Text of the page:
We pay tax, fix police station

Captain Tony Nicholas, Lakeside

Much has been written in the media recently of the proposed, and hopefully budgeted for, upgrade of the Muizenberg police station (“Station upgrade uproar”, False Bay Echo, April 13). The upgrade is long overdue in my opinion. The building is run down and must be a depressing workplace for our valiant police staff.

However, the media appear to have fuelled opposition to this upgrade citing higher needs elsewhere in the community.

I agree that there are many of our communities in need of such support. But let’s be reminded that we who make use of Muizenberg police station pay our taxes, therefore why should we be deprived of such essential state service that we pay for?

Yes, we are better able to afford our additional security measures in addition to establishing our own neighbourhood watches. These are the reasons why our crime statistics are lower thanelsewhere. We are prepared to do something, not just stand around with our hands out expecting everyone else to give us something.

If the state can afford to build Nkandla, presidential jets and to repeatedly bail out SAA and Eskom, then the state can afford to build and staff new, additional police stations in the communities that are in dire need of such infrastructure.

Even our local democratically elected councillor has turned against the Muizenberg community.

Ward councillor Aimee Kuhl responds:

It has been brought to my attention that the long overdue upgrade of the Muizenberg police station is set to cost R100 million in taxpayers money.

The plans put forward not only include the renovations of existing structures but propose a significant change in the footprint of the station. The make-up of the site is not conducive for the proposed expansion, this has led to the escalation of costs to approximately R20 000 per square meter. This is due to part of a mountain needing to be excavated in order to make space for an additional building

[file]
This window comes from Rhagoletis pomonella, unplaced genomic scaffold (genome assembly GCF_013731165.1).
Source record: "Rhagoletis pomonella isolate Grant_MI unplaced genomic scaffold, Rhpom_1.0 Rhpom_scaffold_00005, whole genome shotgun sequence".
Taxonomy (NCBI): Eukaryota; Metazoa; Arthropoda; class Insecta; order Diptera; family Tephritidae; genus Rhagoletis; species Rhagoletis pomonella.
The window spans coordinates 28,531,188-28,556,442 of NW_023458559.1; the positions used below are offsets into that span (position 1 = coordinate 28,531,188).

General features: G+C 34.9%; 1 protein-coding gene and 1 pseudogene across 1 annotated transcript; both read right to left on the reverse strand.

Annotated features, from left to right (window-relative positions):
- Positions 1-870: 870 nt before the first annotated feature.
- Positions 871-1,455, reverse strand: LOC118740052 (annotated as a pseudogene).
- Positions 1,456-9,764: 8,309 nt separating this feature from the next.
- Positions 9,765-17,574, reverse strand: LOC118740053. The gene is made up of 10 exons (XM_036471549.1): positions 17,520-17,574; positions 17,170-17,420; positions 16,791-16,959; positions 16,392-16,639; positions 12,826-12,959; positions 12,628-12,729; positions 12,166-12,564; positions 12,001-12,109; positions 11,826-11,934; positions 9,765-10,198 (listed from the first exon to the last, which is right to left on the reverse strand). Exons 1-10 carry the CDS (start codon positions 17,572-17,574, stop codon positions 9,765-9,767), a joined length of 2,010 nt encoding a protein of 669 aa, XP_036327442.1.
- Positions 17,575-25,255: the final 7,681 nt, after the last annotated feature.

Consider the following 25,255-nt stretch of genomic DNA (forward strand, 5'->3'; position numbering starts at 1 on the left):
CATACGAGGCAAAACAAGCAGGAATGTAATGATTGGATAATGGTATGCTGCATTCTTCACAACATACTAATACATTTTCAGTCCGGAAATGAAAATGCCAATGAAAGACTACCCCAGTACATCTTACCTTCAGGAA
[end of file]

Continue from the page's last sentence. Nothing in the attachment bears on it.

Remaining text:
SAPS is not willing to address apartheid spacial planning by intending to spend 100 million on the upgrade of Muizenberg police station which cannot adequately service identified crime hot spots in Vrygrond. The residents are already concerned that the existing station is at a location that cannot easily be reached by our disadvantaged community in Vrygrond, which has been identified as the crime hotspot for the precinct by SAPS.

The Muizenberg Ratepayers’ Association saw plans five years ago which had foreseen an adequate and much smaller scale upgrade which is indeed desperately needed for dedicated SAPS staff. The officers working at the Muizenberg station are operating under appalling conditions which should have been addressed by renovating the existing structures years ago. We are in full support of creating better working conditions for the officers of Muizenberg. Spending a fraction of the suggested R100 million would suffice to achieve this, which in turn would free
up maintenance
budget to upgrade the other stations in the cluster.

The community at large is outraged and currently mobilising to protest. It is incomprehensible how SAPS sees to justify this while other stations within the cluster are also in desperate need of an upgrade. Spending an
exorbitant amount
of public funds to upgrade a station that is situated in a privileged area and that isn’t accessible, is highly problematic.

The community (via representatives present) was promised a public engagement around the proposed plans. To date we are waiting for this meeting, to adequately understand the reasoning behind the proposal that is on the table.